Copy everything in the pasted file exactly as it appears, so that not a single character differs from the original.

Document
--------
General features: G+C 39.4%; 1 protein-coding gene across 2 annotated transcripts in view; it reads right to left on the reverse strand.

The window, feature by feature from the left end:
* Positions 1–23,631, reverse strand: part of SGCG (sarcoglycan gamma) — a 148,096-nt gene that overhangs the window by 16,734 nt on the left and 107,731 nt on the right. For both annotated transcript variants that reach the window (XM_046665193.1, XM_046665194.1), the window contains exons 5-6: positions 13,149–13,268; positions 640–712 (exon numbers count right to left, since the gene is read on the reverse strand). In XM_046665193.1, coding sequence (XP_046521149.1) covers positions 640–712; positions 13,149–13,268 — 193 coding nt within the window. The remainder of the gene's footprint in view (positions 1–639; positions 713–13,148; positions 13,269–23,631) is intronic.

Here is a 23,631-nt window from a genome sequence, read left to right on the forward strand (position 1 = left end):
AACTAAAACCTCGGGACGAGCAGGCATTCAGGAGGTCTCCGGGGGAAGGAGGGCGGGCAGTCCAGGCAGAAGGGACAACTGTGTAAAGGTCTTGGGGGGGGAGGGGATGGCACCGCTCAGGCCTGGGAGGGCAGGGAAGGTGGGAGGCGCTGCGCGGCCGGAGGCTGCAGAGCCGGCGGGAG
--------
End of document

General features: G+C 39.4%; 1 protein-coding gene across 2 annotated transcripts in view; it reads right to left on the reverse strand.

The window, feature by feature from the left end:
* Positions 1–23,631, reverse strand: part of SGCG (sarcoglycan gamma) — a 148,096-nt gene that overhangs the window by 16,734 nt on the left and 107,731 nt on the right. For both annotated transcript variants that reach the window (XM_046665193.1, XM_046665194.1), the window contains exons 5-6: positions 13,149–13,268; positions 640–712 (exon numbers count right to left, since the gene is read on the reverse strand). In XM_046665193.1, coding sequence (XP_046521149.1) covers positions 640–712; positions 13,149–13,268 — 193 coding nt within the window. The remainder of the gene's footprint in view (positions 1–639; positions 713–13,148; positions 13,269–23,631) is intronic.

Here is a 23,631-nt window from a genome sequence, read left to right on the forward strand (position 1 = left end):
AACTAAAACCTCGGGACGAGCAGGCATTCAGGAGGTCTCCGGGGGAAGGAGGGCGGGCAGTCCAGGCAGAAGGGACAACTGTGTAAAGGTCTTGGGGGGGGAGGGGATGGCACCGCTCAGGCCTGGGAGGGCAGGGAAGGTGGGAGGCGCTGCGCGGCCGGAGGCTGCAGAGCCGGCGGGAG